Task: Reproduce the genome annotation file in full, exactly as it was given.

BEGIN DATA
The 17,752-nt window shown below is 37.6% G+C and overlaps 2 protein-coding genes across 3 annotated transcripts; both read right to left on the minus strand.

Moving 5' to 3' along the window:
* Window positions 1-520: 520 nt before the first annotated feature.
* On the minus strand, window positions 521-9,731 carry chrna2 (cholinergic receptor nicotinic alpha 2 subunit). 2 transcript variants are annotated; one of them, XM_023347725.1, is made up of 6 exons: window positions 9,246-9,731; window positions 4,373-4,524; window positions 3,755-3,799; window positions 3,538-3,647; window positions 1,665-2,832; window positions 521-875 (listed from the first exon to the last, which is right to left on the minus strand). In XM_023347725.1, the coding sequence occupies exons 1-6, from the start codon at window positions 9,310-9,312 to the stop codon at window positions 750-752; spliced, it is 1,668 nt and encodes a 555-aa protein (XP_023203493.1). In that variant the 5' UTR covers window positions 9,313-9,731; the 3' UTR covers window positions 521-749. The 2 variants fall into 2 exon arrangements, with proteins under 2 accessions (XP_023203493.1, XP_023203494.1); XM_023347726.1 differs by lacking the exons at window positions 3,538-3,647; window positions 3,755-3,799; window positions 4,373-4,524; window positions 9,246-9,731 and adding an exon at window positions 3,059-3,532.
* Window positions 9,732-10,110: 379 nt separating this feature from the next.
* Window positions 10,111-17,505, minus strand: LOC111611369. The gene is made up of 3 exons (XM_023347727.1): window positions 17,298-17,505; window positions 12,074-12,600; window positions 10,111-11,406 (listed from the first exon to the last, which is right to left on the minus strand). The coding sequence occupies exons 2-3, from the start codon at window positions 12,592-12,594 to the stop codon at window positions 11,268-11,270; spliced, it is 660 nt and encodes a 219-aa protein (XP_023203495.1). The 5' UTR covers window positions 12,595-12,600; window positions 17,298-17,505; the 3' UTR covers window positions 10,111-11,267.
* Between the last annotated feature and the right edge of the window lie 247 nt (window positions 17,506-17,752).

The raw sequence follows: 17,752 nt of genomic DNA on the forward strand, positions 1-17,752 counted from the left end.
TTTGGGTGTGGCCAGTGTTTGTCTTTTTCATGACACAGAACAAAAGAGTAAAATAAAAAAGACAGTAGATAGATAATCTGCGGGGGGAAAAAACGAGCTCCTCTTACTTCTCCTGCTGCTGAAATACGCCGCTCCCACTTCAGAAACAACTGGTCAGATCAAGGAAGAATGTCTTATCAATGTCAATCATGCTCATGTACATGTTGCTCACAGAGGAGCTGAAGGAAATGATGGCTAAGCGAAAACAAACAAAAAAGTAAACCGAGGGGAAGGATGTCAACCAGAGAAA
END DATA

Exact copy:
The 17,752-nt window shown below is 37.6% G+C and overlaps 2 protein-coding genes across 3 annotated transcripts; both read right to left on the minus strand.

Moving 5' to 3' along the window:
* Window positions 1-520: 520 nt before the first annotated feature.
* On the minus strand, window positions 521-9,731 carry chrna2 (cholinergic receptor nicotinic alpha 2 subunit). 2 transcript variants are annotated; one of them, XM_023347725.1, is made up of 6 exons: window positions 9,246-9,731; window positions 4,373-4,524; window positions 3,755-3,799; window positions 3,538-3,647; window positions 1,665-2,832; window positions 521-875 (listed from the first exon to the last, which is right to left on the minus strand). In XM_023347725.1, the coding sequence occupies exons 1-6, from the start codon at window positions 9,310-9,312 to the stop codon at window positions 750-752; spliced, it is 1,668 nt and encodes a 555-aa protein (XP_023203493.1). In that variant the 5' UTR covers window positions 9,313-9,731; the 3' UTR covers window positions 521-749. The 2 variants fall into 2 exon arrangements, with proteins under 2 accessions (XP_023203493.1, XP_023203494.1); XM_023347726.1 differs by lacking the exons at window positions 3,538-3,647; window positions 3,755-3,799; window positions 4,373-4,524; window positions 9,246-9,731 and adding an exon at window positions 3,059-3,532.
* Window positions 9,732-10,110: 379 nt separating this feature from the next.
* Window positions 10,111-17,505, minus strand: LOC111611369. The gene is made up of 3 exons (XM_023347727.1): window positions 17,298-17,505; window positions 12,074-12,600; window positions 10,111-11,406 (listed from the first exon to the last, which is right to left on the minus strand). The coding sequence occupies exons 2-3, from the start codon at window positions 12,592-12,594 to the stop codon at window positions 11,268-11,270; spliced, it is 660 nt and encodes a 219-aa protein (XP_023203495.1). The 5' UTR covers window positions 12,595-12,600; window positions 17,298-17,505; the 3' UTR covers window positions 10,111-11,267.
* Between the last annotated feature and the right edge of the window lie 247 nt (window positions 17,506-17,752).

The raw sequence follows: 17,752 nt of genomic DNA on the forward strand, positions 1-17,752 counted from the left end.
TTTGGGTGTGGCCAGTGTTTGTCTTTTTCATGACACAGAACAAAAGAGTAAAATAAAAAAGACAGTAGATAGATAATCTGCGGGGGGAAAAAACGAGCTCCTCTTACTTCTCCTGCTGCTGAAATACGCCGCTCCCACTTCAGAAACAACTGGTCAGATCAAGGAAGAATGTCTTATCAATGTCAATCATGCTCATGTACATGTTGCTCACAGAGGAGCTGAAGGAAATGATGGCTAAGCGAAAACAAACAAAAAAGTAAACCGAGGGGAAGGATGTCAACCAGAGAAA